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For further information, see CMDT Part 33-03: Pneumococcal Infections

Key Features

Essentials of Diagnosis

  • Productive cough, fever, rigors, dyspnea, early pleuritic chest pain

  • Consolidating lobar pneumonia on chest radiograph

  • Lancet-shaped gram-positive diplococci on Gram stain of sputum

General Considerations

  • The most common cause of community-acquired pyogenic bacterial pneumonia

  • Predisposing factors

    • Alcohol use disorder

    • Asthma

    • HIV infection

    • Sickle cell disease

    • Splenectomy

    • Hematologic disorders

Clinical Findings

Symptoms and Signs

  • High fever, productive cough, occasional hemoptysis, and pleuritic chest pain

  • Rigors may occur initially but are uncommon later in the course

  • Bronchial breath sounds are an early sign


Laboratory Tests

  • Diagnosis requires isolation of the organism in culture, although the Gram stain appearance of sputum can be suggestive

  • Sputum and blood cultures, positive in 60% and 25% of cases of pneumococcal pneumonia, respectively, should be obtained prior to initiation of antimicrobial therapy in patients who are admitted to the hospital

  • A good-quality sputum sample (< 10 epithelial cells and > 25 polymorphonuclear leukocytes per high-power field) shows gram-positive diplococci in 80–90% of cases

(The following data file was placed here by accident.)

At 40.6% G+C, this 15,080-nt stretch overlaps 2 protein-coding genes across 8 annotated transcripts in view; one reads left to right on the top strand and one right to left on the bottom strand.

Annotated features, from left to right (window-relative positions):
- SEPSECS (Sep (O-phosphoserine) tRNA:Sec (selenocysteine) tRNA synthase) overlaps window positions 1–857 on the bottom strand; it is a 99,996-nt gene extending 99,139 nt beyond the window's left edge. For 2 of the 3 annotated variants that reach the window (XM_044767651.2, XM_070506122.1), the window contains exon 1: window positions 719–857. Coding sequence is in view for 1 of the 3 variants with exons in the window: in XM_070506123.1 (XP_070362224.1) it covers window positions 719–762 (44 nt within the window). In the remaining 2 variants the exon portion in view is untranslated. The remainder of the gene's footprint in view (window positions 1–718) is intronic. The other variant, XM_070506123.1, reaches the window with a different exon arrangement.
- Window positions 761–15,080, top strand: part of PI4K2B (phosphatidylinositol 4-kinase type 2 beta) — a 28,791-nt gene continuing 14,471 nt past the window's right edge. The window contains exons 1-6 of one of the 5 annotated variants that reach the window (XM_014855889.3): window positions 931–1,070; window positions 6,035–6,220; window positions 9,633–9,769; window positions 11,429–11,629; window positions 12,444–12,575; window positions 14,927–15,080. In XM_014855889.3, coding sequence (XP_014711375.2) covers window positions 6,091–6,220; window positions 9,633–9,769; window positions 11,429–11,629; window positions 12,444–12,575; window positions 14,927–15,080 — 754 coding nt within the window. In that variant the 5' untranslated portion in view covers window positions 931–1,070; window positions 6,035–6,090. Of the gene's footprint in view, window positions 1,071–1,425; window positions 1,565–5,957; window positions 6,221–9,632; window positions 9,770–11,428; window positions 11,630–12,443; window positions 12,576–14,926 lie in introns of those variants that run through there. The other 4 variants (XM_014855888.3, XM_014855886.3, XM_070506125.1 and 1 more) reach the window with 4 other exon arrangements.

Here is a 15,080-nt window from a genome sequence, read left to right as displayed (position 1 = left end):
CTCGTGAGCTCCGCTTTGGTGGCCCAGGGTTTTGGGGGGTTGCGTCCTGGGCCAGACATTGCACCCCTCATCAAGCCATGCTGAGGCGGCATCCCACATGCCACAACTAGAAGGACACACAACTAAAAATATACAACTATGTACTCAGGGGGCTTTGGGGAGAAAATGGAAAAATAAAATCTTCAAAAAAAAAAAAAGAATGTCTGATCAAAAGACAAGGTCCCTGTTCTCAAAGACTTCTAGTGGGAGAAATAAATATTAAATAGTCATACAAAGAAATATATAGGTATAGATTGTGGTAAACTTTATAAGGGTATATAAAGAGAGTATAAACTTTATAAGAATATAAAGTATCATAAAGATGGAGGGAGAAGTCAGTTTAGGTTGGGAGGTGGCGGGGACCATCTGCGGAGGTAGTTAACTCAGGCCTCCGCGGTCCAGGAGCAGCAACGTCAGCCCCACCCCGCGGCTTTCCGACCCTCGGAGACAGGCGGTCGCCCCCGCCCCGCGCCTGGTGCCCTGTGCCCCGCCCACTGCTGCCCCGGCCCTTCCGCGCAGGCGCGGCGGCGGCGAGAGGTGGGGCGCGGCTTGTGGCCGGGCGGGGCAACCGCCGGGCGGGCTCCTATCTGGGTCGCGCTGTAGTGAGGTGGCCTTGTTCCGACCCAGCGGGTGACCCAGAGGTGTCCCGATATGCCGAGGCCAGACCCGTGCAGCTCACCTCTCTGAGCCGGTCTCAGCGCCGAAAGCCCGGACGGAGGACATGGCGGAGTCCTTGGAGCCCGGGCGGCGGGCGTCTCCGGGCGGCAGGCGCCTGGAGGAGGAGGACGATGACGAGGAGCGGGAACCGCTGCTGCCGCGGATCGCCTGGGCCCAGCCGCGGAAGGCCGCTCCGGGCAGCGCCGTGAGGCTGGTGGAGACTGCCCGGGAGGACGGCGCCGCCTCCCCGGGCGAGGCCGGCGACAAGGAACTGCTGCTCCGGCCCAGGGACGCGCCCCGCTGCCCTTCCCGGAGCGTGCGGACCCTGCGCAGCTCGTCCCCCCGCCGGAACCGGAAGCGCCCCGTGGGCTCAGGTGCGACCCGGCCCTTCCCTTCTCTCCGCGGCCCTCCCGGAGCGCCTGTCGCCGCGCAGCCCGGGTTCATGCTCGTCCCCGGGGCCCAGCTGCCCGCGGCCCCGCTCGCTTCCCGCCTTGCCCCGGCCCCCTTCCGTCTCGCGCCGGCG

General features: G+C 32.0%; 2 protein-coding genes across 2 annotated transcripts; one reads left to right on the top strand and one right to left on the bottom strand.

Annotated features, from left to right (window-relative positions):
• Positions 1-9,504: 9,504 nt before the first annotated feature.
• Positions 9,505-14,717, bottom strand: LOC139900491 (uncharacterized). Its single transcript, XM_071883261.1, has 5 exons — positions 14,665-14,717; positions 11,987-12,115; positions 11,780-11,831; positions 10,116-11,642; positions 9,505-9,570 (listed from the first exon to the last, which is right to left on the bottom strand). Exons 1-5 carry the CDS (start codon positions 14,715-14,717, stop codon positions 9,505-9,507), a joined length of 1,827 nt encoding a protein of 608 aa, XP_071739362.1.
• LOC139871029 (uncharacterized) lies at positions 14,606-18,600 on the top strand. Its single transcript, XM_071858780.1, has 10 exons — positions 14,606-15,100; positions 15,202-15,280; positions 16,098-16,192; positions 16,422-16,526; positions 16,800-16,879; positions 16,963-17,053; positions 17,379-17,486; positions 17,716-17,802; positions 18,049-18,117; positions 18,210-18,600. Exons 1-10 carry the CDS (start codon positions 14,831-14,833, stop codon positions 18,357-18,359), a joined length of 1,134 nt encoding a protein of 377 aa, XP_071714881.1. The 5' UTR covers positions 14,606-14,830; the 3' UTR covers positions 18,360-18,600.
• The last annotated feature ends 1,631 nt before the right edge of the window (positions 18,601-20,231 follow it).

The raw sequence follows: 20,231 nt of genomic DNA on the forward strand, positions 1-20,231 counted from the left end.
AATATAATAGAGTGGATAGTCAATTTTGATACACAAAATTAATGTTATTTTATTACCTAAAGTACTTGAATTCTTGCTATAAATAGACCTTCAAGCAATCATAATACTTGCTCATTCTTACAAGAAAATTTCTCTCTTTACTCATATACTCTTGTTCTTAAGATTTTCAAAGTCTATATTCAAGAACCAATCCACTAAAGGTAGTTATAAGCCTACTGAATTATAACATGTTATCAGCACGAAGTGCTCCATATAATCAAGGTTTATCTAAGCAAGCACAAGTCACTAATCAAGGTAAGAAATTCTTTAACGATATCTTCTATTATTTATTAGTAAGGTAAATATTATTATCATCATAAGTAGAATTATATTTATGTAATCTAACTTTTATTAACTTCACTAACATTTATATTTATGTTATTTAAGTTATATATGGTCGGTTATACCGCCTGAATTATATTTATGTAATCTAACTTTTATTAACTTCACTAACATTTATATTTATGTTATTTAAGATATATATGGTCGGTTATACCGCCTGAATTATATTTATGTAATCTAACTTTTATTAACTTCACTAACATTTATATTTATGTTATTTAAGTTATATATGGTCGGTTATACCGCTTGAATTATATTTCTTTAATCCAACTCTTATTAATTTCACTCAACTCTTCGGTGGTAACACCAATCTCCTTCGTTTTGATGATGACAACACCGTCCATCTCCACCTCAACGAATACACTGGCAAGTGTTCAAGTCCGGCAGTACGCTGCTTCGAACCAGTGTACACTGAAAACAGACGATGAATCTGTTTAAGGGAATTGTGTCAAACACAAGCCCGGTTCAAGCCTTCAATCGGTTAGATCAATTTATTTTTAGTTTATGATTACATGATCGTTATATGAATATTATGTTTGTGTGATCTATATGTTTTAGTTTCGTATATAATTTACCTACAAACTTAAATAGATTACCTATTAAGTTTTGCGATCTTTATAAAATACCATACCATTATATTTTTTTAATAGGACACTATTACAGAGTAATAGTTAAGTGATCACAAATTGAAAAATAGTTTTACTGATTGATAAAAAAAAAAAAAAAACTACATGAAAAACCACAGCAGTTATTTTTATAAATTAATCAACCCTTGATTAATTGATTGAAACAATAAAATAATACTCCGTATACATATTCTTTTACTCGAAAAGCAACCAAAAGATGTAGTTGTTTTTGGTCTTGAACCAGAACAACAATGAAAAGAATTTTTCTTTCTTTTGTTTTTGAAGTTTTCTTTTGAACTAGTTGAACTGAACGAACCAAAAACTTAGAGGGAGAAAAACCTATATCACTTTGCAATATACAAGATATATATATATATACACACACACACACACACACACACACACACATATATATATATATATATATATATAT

• A rapid urinary antigen test for Streptococcus pneumoniae, with sensitivity of 70–80% and specificity > 95%, can assist with early diagnosis


  • Chest radiograph shows findings of consolidation, often with a lobar distribution, infiltrates, pleural effusion



  • Initial antimicrobial therapy of pneumonia is empiric pending isolation and identification of the causative organism (Table 9–8)


  • Amoxicillin, 750 mg twice daily orally for 7–10 days

  • Cephalosporins may also be used

    • Cefpodoxime, 200 mg orally twice daily

    • Cefdinir, 300 mg twice daily

  • Alternatives include

    • Azithromycin, one 500-mg dose orally on the first day and 250 mg orally for the next 4 days

    • Clarithromycin, 500 mg twice daily orally for 7 days

    • Doxycycline, 100 mg twice daily orally for 7 days

    • Levofloxacin, 750 mg orally for 5–7 days

    • Moxifloxacin, 400 mg orally for 7–14 days

  • Outpatients with high-risk comorbid conditions (such as pulmonary disease, diabetes, cardiac disease, or alcohol use disorder) may benefit from broader combination therapy (eg, amoxicillin/clavulanate or cephalosporin plus doxycycline or a macrolide), unless a fluoroquinolone is chosen for monotherapy


  • Ceftriaxone, 1 g every 24 hours intravenously

  • Azithromycin or doxycycline are typically added for coverage of atypical organisms

  • For a highly penicillin-resistant strain, one of the following may be used:

    • Vancomycin, 1 g every 12 hours intravenously

    • Levofloxacin, 750 mg intravenously or orally once daily

    • Moxifloxacin, 400 mg intravenously or orally once daily

  • Total duration of therapy is not well defined but 5–7 days is appropriate for patients who ...

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